Checking In, With Some Thoughts on the Story of the Day

I’ve been AWOL for a while, due to work commitments that have me working pretty much around the clock. But I had some free time tonight, checked the news, learned of Juan Williams’s firing by NPR, and read Scott’s and Paul’s comments on the story. My own thoughts on the firing are a bit random; here they are, in no particular order.
I’ve never met Williams, as far as I can recall, but have heard from several sources that he is a good guy, fair-minded and generous. That, in the end, was his downfall at NPR.
Several years ago I was in Florida with my wife and several of my kids for a Hillsdale College event. At some point, my wife and daughters were on the beach and saw a respectable-looking guy walking along in the sand in a suit and wing-tips. As regular Fox News watchers, they recognized him immediately. My wife introduced herself and, sure enough, it was Williams. He was very gracious, living up to his reputation as a nice guy. I found the image endearing: even I am not geeky enough to walk on the beach in a suit.
I’ve seen Williams many times on Fox News, but have never heard him on NPR. He is a liberal. But unlike most liberals, he is willing to engage with conservatives in a spirit of good will and test his ideas through debate. Probably more people have been exposed to liberal ideas by watching Williams on Fox than by reading Paul Krugman and Tom Friedman in the New York Times. (Obviously, I don’t mean to suggest any equivalency here.) One might think that liberals would applaud his efforts to bring liberal ideas to millions of Americans. It is revealing, I think, that this is not their attitude. Liberals are no longer in the persuasion business. Open debate, they avoid like the plague.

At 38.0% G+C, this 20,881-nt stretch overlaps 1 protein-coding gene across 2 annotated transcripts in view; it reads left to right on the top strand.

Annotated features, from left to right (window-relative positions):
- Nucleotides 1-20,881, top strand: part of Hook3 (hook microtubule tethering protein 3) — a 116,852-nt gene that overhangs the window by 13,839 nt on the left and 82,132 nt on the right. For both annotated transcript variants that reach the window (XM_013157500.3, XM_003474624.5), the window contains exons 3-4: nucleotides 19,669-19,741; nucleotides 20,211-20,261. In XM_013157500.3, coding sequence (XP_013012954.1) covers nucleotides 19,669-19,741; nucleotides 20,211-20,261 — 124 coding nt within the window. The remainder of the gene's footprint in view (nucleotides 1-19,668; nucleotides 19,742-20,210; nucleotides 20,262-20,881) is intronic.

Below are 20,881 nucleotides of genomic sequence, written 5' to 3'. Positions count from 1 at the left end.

Michael Barone has known Juan Williams for a long time, and writes an entertaining appreciation. He concludes:

Reading between the lines of Juan’s statement and those of NPR officials, it’s apparent that NPR was moved to fire Juan because he irritates so many people in its audience. An interesting contrast: many NPR listeners apparently could not stomach that Williams also appeared on Fox News. But it doesn’t seem that any perceptible number of Fox News viewers had any complaints that Williams also worked for NPR. The Fox audience seems to be more tolerant of diversity than the NPR audience.

That is very true. Conservatives don’t try to silence their opponents, they just want to argue with them so that good public policy can emerge from the debate. Liberals–not every single one, but an alarming percentage–are infected by a totalitarian impulse to silence all who don’t toe their line.
Finally, Paul noted earlier today that NPR’s audience consists mostly of leftists. That is probably true, but NPR is also remarkably popular with taxi drivers, pretty much all of them immigrants. On hundreds of occasions, I have gotten into taxis driven by African immigrants and been subjected to NPR’s left-wing propaganda. Often, I’ve been tempted to urge the driver to change the channel to, say, Rush Limbaugh. So far I haven’t done it. But maybe NPR’s firing of a decent liberal like Juan Williams will push me over the edge. It’s time for African cab drivers to strike a blow for freedom.

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